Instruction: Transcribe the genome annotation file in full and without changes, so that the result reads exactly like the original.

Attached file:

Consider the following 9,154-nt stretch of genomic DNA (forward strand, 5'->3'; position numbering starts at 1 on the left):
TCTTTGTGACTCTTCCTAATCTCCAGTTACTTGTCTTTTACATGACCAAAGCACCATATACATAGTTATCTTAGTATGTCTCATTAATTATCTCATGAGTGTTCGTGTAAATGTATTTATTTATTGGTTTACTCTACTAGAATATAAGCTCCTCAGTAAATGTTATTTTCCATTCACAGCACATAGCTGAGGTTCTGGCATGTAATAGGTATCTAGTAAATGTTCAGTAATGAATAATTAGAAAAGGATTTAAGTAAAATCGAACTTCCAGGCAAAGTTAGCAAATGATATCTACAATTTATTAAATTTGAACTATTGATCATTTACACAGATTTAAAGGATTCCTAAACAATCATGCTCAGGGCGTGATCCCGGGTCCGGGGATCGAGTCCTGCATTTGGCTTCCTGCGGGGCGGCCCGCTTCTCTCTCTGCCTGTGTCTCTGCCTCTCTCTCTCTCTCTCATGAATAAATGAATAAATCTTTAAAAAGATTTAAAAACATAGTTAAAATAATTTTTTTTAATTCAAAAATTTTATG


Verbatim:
Consider the following 9,154-nt stretch of genomic DNA (forward strand, 5'->3'; position numbering starts at 1 on the left):
TCTTTGTGACTCTTCCTAATCTCCAGTTACTTGTCTTTTACATGACCAAAGCACCATATACATAGTTATCTTAGTATGTCTCATTAATTATCTCATGAGTGTTCGTGTAAATGTATTTATTTATTGGTTTACTCTACTAGAATATAAGCTCCTCAGTAAATGTTATTTTCCATTCACAGCACATAGCTGAGGTTCTGGCATGTAATAGGTATCTAGTAAATGTTCAGTAATGAATAATTAGAAAAGGATTTAAGTAAAATCGAACTTCCAGGCAAAGTTAGCAAATGATATCTACAATTTATTAAATTTGAACTATTGATCATTTACACAGATTTAAAGGATTCCTAAACAATCATGCTCAGGGCGTGATCCCGGGTCCGGGGATCGAGTCCTGCATTTGGCTTCCTGCGGGGCGGCCCGCTTCTCTCTCTGCCTGTGTCTCTGCCTCTCTCTCTCTCTCTCATGAATAAATGAATAAATCTTTAAAAAGATTTAAAAACATAGTTAAAATAATTTTTTTTAATTCAAAAATTTTATG